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A Desert Fruit
by [?]

Who knows the Mediterranean, knows the prickly pear. Not that that quaint and uncanny-looking cactus, with its yellow blossoms and bristling fruits that seem to grow paradoxically out of the edge of thick fleshy leaves, is really a native of Italy, Spain, and North Africa, where it now abounds on every sun-smitten hillside. Like Mr. Henry James and Mr. Marion Crawford, the Barbary fig, as the French call it, is, in point of fact, an American citizen, domiciled and half naturalised on this side of the Atlantic, but redolent still at heart of its Columbian origin. Nothing is more common, indeed, than to see classical pictures of the Alma-Tadema school–not, of course, from the brush of the master himself, who is impeccable in such details, but fair works of decent imitators–in which Caia or Marcia leans gracefully in her white stole on one pensive elbow against a marble lintel, beside a courtyard decorated with a Pompeian basin, and overgrown with prickly pear or “American aloes.” I need hardly say that, as a matter of plain historical fact, neither cactuses nor agaves were known in Europe till long after Christopher Columbus had steered his wandering bark to the sandy shores of Cat’s Island in the Bahamas. (I have seen Cat’s Island with these very eyes, and can honestly assure you that its shores are sandy.) But this is only one among the many pardonable little inaccuracies of painters, who thrust scarlet geraniums from the Cape of Good Hope into the fingers of Aspasia, or supply King Solomon in all his glory with Japanese lilies of the most recent introduction.

At the present day, it is true, both the prickly-pear cactus and the American agave (which the world at large insists upon confounding with the aloe, a member of a totally distinct family) have spread themselves in an apparently wild condition over all the rocky coasts both of Southern Europe and of Northern Africa. The alien desert weeds have fixed their roots firmly in the sunbaked clefts of Ligurian Apennines; the tall candelabrum of the western agave has reared its great spike of branching blossoms (which flower, not once in a century, as legend avers, but once in some fifteen years or so) on all the basking hillsides of the Mauritanian Atlas. But for the origin, and therefore for the evolutionary history, of either plant, we must look away from the shore of the inland sea to the arid expanse of the Mexican desert. It was there, among the sweltering rocks of the Tierras Calientes, that these ungainly cactuses first learned to clothe themselves in prickly mail, to store in their loose tissues an abundant supply of sticky moisture, and to set at defiance the persistent attacks of all external enemies. The prickly pear, in fact, is a typical instance of a desert plant, as the camel is a typical instance of a desert animal. Each lays itself out to endure the long droughts of its almost rainless habitat by drinking as much as it can when opportunity offers, hoarding up the superfluous water for future use, and economising evaporation by every means in its power.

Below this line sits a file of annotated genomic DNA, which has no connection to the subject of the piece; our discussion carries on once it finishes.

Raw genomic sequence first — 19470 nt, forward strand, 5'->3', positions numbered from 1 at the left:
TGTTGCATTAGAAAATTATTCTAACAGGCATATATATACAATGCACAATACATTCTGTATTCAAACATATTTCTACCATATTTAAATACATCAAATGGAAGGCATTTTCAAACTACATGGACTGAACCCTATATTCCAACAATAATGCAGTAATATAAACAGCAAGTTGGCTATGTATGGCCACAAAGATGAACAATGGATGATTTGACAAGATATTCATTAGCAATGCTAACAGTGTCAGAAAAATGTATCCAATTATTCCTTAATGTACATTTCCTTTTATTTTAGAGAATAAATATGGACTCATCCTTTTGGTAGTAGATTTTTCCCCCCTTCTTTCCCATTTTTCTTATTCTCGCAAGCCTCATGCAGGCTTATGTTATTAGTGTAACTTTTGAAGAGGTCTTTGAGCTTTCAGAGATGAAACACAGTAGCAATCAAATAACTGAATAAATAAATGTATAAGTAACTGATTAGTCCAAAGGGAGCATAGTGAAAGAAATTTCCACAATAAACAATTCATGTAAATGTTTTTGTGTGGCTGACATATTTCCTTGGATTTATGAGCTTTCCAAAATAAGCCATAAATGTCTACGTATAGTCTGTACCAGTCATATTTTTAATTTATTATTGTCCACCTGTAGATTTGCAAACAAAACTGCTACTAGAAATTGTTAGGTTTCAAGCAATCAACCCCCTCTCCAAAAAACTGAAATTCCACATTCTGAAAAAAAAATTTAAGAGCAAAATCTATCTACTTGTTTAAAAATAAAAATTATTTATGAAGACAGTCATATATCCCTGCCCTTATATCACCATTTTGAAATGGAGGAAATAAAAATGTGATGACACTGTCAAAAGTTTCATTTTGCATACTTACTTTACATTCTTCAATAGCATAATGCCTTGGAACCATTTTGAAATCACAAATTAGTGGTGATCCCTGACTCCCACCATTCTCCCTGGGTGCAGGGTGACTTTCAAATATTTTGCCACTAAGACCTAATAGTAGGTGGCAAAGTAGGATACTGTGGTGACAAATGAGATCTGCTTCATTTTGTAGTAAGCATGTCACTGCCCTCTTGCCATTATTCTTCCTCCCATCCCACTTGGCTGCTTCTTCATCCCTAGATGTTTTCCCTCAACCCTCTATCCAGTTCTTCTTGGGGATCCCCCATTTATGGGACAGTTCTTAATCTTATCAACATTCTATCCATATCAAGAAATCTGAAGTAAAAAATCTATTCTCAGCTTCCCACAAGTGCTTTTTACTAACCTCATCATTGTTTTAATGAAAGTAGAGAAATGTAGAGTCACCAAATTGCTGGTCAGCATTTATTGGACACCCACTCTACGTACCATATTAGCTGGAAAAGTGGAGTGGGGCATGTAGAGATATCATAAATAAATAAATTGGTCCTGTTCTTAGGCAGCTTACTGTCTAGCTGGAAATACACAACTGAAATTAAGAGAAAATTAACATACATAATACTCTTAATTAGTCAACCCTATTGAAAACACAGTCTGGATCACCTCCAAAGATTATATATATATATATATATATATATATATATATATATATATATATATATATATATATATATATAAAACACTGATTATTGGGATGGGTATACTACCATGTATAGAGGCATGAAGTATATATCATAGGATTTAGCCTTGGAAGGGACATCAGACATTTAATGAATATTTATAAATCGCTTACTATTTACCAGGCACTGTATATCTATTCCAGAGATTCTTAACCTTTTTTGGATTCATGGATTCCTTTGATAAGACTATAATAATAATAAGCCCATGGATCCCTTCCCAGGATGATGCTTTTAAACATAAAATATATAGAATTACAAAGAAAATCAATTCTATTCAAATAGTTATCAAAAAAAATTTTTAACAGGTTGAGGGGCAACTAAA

If you ask that convenient fiction, the Man in the Street, what sort of plant a cactus is, he will probably tell you it is all leaf and no stem, and each of the leaves grows out of the last one. Whenever we set up the Man in the Street, however, you must have noticed we do it in order to knock him down again like a nine-pin next moment: and this particular instance is no exception to the rule; for the truth is that a cactus is practically all stem and no leaves, what looks like a leaf being really a branch sticking out at an angle. The true leaves, if there are any, are reduced to mere spines or prickles on the surface, while the branches, in the prickly-pear and many of the ornamental hot-house cactuses, are flattened out like a leaf to perform foliar functions. In most plants, to put it simply, the leaves are the mouths and stomachs of the organism; their thin and flattened blades are spread out horizontally in a wide expanse, covered with tiny throats and lips which suck in carbonic acid from the surrounding air, and disintegrate it in their own cells under the influence of sunlight. In the prickly pears, on the contrary, it is the flattened stem and branches which undertake this essential operation in the life of the plant–the sucking-in of carbon and giving-out of oxygen, which is to the vegetable exactly what the eating and digesting of food is to the animal organism. In their old age, however, the stems of the prickly pear display their true character by becoming woody in texture and losing their articulated leaf-like appearance.